In December, with Brexit looming, companies started to panic about the future of their business and manufacturing norms; for the sake of cost, people started to bring forward orders in an attempt to acquire stock before the end of the Brexit transition period. That, paired with the ongoing bounce from the re-opening of the global economy, boosted inflows of new orders and pushed output higher. However, port delays and other logistical disruptions meant that supply-chain delays lengthened to one of the greatest extents in the survey’s history.
Reaching All-Time Highs
The seasonally adjusted (PMI®) rose to a three-year high of 57.5 in December, up from 55.6 in November. The PMI level was mainly boosted by a marked lengthening of suppliers’ delivery times and the substantial increase in stocks of purchases as part of preparations before the end of the transition period (which also boosted new order intakes). Manufacturing output rose for the seventh month running in December, albeit to a lesser extent than one month ago. Growth was registered across the consumer, intermediate and investment goods sectors. The steepest expansion was at intermediate goods producers, while consumer goods output returned to growth following back-to-back contractions. Job cuts were made for the eleventh consecutive month.
December saw new orders rise at the quickest pace since August, as intakes improved from domestic and overseas sources. A large part of the latest expansion reflected clients bringing forward orders to guard against potential disruption caused by the end of the Brexit transition period (including delays at ports). Quantities of purchases rose at the third-fastest rate in the 29-year survey history, as companies built-up stocks in advance of the end of the Brexit transition period. Inventories of purchases subsequently increased to the second-greatest extent in the survey history (only March 2019 saw a stronger increase). Manufacturers experienced substantial disruption to supply chains in December. Vendor performance deteriorated to the third-greatest extent in the survey history, ‘beaten’ only by the increases in lead times seen during the pandemic’s first wave. Raw material shortages, port delays, freight capacity issues (air, sea and land) and Brexit concerns all contributed to supply-chain disruption.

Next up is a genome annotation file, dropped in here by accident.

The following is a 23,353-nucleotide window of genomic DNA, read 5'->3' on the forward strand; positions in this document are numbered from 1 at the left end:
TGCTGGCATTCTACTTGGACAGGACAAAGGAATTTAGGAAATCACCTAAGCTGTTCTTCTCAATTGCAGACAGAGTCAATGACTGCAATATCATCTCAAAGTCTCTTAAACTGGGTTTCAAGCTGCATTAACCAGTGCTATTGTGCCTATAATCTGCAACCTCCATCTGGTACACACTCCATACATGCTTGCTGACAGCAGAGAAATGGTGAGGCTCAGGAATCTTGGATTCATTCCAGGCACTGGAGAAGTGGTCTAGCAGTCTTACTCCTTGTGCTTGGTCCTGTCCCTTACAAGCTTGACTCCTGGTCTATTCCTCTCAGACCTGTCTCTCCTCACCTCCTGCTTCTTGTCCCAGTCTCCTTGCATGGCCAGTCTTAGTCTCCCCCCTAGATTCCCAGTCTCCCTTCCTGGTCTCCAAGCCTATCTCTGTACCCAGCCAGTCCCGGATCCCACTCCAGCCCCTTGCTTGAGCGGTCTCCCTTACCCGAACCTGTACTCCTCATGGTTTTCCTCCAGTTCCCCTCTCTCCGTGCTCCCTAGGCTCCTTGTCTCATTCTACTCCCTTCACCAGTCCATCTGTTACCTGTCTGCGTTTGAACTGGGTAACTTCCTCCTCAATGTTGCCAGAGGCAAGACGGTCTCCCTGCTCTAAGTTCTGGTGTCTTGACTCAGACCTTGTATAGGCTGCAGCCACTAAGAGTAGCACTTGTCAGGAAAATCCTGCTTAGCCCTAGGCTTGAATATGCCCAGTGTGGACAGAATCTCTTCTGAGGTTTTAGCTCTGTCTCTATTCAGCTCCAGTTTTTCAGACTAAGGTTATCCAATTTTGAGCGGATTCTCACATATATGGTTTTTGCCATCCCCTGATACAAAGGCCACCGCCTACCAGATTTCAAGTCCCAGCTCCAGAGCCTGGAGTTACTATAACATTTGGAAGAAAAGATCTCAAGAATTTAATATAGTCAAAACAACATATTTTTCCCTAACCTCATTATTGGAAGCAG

Rising Costs Across Volatile Supply Chains
Average input costs rose at the quickest rate in two-and-a-half years in December, reflecting input shortages, vendor price rises, increased transportation costs, Brexit uncertainty and exchange rate factors. Manufacturers responded by increasing output charges. Business optimism eased in December, with 56% of manufacturers forecasting output to rise over the next 12 months (compared to 61% in November). Positive sentiment was linked to ongoing economic recoveries, hopes of a lesser impact from COVID-19 reduced uncertainty following the completion of Brexit and planned strategic investments.
Rob Dobson, Director at IHS Markit, which compiles the survey stated that “the Manufacturing PMI rose to its highest level in over three years in December, mainly reflecting a boost from last-minute preparations before the end of the Brexit transition period. Customers, especially those based in the EU, brought forward purchases, boosting sales temporarily. It seems likely that this boost will reverse in the opening months of 2021, making for a weak start to the year. Note also that the December PMI data were collected prior to the border closures, which will have led to further logistics and production disruptions for many companies.
“Worryingly, the manufacturing sector was already beset by near-record supply-chain delays even prior to the closure of Dover-Calais shipping. Manufacturers reported freight delays – especially at ports – plus shortages of certain raw materials and a lack of supplier capacity. Vendor lead times, a bellwether of supply-chain pressures, lengthened in December to a similar extent to during the first wave of the pandemic.
“UK manufacturers also built-up input stocks to one of the greatest extents in the 29-year survey history in expectation of heightened logistics issues continuing during the first part of 2021. If this is the case, as expected, the disruption to deliveries and production schedules, alongside the unwinding of Brexit inventories, may place the manufacturing recovery under greater threat in the coming months.”
Stockpiling To Avert Strife
Duncan Brock, Group Director at the : “New orders rose at one of the fastest rates since January 2018 in the last quarter of the year as both UK and European firms stockpiled goods and materials at a fair lick in an attempt to sideline further disruption this winter.
“This rush to secure supplies meant already stressed supply chains paid the price with some of the longest delays in the near 30-year survey history. Bunged up ports caused backlogs to rise to levels not seen for a decade and optimism for the year ahead dropped to a six-month low as the challenges for manufacturers just kept coming.
“After a severely turbulent year, UK makers still have a great deal to worry about. Job numbers continue to fall, and material shortages have resulted in the highest cost inflation since 2018. The sector is holding its breath until the terms of the new deal are fully understood and whether new business can be sustained in the same way in a post-Brexit marketplace.”